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Hyperbolic space in the Poincaré upper half space model looks like ordinary $\Bbb R^n$ but with the notion of angle and distance distorted in a relatively simple way. In Euclidean space I can sample a random point uniformly in a ball in several ways, e.g. by generating $n$ independent Gaussian samples to obtain a direction, and separately sample a radial coordinate $r$ by uniformly sampling $s$ from $\left[0, \frac1{n+1}R^{n+1}\right]$, where $R$ is the radius, and setting $r = \left((n+1)s\right)^{\frac1{n+1}}$. In the hyperbolic upper half plane a sphere happens to still be a sphere, only its centre will not be the centre in the Euclidean metric, so we could do the same.

If we want to sample according to a non-uniform distribution, but still in an isotropic way, e.g. a Gaussian distribution, this doesn't seem so easy. In Euclidean space we could just generate a Gaussian sample for each coordinate (this only works for the Gaussian distribution), or equivalently generate a multidimensional Gaussian sample. Is there a direct way to convert this sample to a sample in hyperbolic space?

An alternative approach could be to first generate a direction uniformly distributed direction (e.g. from $n$ Gaussian samples) then a Gaussian sample for the radial component, and finally generate the image under the exponential map in the specified direction for the specified length. A variation would be to just take the Euclidean Gaussian sample and map it under the exponential map.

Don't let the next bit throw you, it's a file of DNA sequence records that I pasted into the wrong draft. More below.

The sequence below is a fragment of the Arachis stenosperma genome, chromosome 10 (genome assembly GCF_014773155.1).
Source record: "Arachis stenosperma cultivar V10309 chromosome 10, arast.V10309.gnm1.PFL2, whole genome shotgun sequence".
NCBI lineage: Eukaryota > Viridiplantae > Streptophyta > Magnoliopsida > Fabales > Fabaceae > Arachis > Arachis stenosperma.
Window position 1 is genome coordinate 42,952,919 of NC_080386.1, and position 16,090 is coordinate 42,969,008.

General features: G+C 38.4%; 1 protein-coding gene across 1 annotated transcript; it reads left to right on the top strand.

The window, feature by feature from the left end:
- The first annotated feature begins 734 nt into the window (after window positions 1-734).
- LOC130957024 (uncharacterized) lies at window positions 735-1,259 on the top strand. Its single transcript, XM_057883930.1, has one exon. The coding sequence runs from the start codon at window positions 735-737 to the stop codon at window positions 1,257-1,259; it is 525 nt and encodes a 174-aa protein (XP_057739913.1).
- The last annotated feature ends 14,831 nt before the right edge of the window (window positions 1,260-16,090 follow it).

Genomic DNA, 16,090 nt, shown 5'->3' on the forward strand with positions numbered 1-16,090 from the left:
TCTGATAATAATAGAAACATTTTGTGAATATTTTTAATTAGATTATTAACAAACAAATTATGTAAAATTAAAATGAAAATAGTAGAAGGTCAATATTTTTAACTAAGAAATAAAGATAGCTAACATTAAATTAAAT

My questions:

  • what would be a good and efficient way to obtain a Gaussian sample with given mean and standard deviation in hyperbolic space?
  • do the ways I describe above provide the desired sampling?
  • did anyone work out the formula's already?
  • how does this generalize to other metrics and other probability distributions?

Thanks in advance.

EDIT

I just realized that even in the case of uniform sampling these questions remain; even though a sphere is a sphere, a uniform distribution would not be described by a constant function on a ball.

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  • $\begingroup$ @yes thanks for your comment. On every topological space you have the Borel sigma algebra, generated by the topology. A Riemannian metric gives you a notion of a volume. If the total volume is finite, this can be normalized to give a probability distribution, or more generally it gives you in a direct way uniform probability distributions on measurable sets of finite volume. Since you have a geometrical structure, including the notion of geodesics and arc lengths, you could also define Gaussian distributions by a probability density that decays by distance in the same way as in euclidean space $\endgroup$ – doetoe May 20 '15 at 6:27
  • $\begingroup$ @yes It may be easier to sample around the centre of the ball in the ball model and then transport it through an isometry, at least Euclidean and hyperbolic rotations around the centre coincide. If this is indeed the most efficient, the question would reduce to how to sampling around the centre in the disk model according to the normal distribution for the hyperbolic metric. $\endgroup$ – doetoe May 20 '15 at 7:45
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The constant pi is only a constant in Euclidean space. The value of pi is different in other geometries. The parameter pi changes the probability mass under the Gaussian. The parameter pi is used to normalize the probabilities. I'm just starting to study this.

I concluded some time ago that the space changes from hyperbolic to Euclidean to spherical as the number of sigmas go up. I was happy to run across a discussion of circles in each space and pi as a function of Lp spaces via the parameter p.

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